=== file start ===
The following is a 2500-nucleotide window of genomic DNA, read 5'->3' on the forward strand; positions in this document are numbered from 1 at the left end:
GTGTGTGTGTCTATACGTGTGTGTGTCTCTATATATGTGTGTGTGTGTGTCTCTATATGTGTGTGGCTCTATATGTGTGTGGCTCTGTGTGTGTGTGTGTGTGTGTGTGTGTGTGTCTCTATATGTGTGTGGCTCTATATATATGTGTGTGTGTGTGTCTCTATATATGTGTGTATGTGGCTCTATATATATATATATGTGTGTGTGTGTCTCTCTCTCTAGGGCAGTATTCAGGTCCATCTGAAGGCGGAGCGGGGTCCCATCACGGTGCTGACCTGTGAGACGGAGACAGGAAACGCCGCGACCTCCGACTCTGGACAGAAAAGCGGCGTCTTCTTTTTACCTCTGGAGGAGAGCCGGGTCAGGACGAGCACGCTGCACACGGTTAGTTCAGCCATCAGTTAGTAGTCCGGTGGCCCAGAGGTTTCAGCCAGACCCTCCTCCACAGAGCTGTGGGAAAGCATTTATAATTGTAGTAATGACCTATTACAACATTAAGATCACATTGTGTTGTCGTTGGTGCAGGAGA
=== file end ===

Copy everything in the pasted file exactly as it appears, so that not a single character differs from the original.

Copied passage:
The following is a 2500-nucleotide window of genomic DNA, read 5'->3' on the forward strand; positions in this document are numbered from 1 at the left end:
GTGTGTGTGTCTATACGTGTGTGTGTCTCTATATATGTGTGTGTGTGTGTCTCTATATGTGTGTGGCTCTATATGTGTGTGGCTCTGTGTGTGTGTGTGTGTGTGTGTGTGTGTGTCTCTATATGTGTGTGGCTCTATATATATGTGTGTGTGTGTGTCTCTATATATGTGTGTATGTGGCTCTATATATATATATATGTGTGTGTGTGTCTCTCTCTCTAGGGCAGTATTCAGGTCCATCTGAAGGCGGAGCGGGGTCCCATCACGGTGCTGACCTGTGAGACGGAGACAGGAAACGCCGCGACCTCCGACTCTGGACAGAAAAGCGGCGTCTTCTTTTTACCTCTGGAGGAGAGCCGGGTCAGGACGAGCACGCTGCACACGGTTAGTTCAGCCATCAGTTAGTAGTCCGGTGGCCCAGAGGTTTCAGCCAGACCCTCCTCCACAGAGCTGTGGGAAAGCATTTATAATTGTAGTAATGACCTATTACAACATTAAGATCACATTGTGTTGTCGTTGGTGCAGGAGA